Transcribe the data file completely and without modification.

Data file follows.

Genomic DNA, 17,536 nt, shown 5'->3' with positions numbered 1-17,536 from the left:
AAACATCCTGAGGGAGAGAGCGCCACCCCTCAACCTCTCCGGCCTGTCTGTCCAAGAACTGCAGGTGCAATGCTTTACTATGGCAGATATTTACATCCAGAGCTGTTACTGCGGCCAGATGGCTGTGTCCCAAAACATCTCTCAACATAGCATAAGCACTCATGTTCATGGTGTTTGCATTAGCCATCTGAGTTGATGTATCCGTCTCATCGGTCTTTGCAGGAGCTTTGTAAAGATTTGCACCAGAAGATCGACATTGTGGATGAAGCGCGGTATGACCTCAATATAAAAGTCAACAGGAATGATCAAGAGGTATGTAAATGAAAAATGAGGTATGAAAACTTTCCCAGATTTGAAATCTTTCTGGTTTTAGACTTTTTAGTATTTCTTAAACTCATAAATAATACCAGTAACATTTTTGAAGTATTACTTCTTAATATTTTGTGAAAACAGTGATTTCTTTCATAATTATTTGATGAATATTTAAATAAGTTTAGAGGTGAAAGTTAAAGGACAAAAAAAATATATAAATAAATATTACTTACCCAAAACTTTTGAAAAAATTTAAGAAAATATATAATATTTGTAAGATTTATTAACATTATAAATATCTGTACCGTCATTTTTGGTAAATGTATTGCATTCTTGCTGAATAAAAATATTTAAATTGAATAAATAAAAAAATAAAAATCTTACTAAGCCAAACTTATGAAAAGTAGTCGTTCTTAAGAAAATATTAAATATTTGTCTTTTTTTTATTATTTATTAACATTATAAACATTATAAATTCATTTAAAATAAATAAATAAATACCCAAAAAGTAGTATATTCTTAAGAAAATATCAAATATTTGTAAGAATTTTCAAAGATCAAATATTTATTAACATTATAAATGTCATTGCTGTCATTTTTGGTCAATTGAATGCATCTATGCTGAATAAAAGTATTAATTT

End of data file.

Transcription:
Genomic DNA, 17,536 nt, shown 5'->3' with positions numbered 1-17,536 from the left:
AAACATCCTGAGGGAGAGAGCGCCACCCCTCAACCTCTCCGGCCTGTCTGTCCAAGAACTGCAGGTGCAATGCTTTACTATGGCAGATATTTACATCCAGAGCTGTTACTGCGGCCAGATGGCTGTGTCCCAAAACATCTCTCAACATAGCATAAGCACTCATGTTCATGGTGTTTGCATTAGCCATCTGAGTTGATGTATCCGTCTCATCGGTCTTTGCAGGAGCTTTGTAAAGATTTGCACCAGAAGATCGACATTGTGGATGAAGCGCGGTATGACCTCAATATAAAAGTCAACAGGAATGATCAAGAGGTATGTAAATGAAAAATGAGGTATGAAAACTTTCCCAGATTTGAAATCTTTCTGGTTTTAGACTTTTTAGTATTTCTTAAACTCATAAATAATACCAGTAACATTTTTGAAGTATTACTTCTTAATATTTTGTGAAAACAGTGATTTCTTTCATAATTATTTGATGAATATTTAAATAAGTTTAGAGGTGAAAGTTAAAGGACAAAAAAAATATATAAATAAATATTACTTACCCAAAACTTTTGAAAAAATTTAAGAAAATATATAATATTTGTAAGATTTATTAACATTATAAATATCTGTACCGTCATTTTTGGTAAATGTATTGCATTCTTGCTGAATAAAAATATTTAAATTGAATAAATAAAAAAATAAAAATCTTACTAAGCCAAACTTATGAAAAGTAGTCGTTCTTAAGAAAATATTAAATATTTGTCTTTTTTTTATTATTTATTAACATTATAAACATTATAAATTCATTTAAAATAAATAAATAAATACCCAAAAAGTAGTATATTCTTAAGAAAATATCAAATATTTGTAAGAATTTTCAAAGATCAAATATTTATTAACATTATAAATGTCATTGCTGTCATTTTTGGTCAATTGAATGCATCTATGCTGAATAAAAGTATTAATTT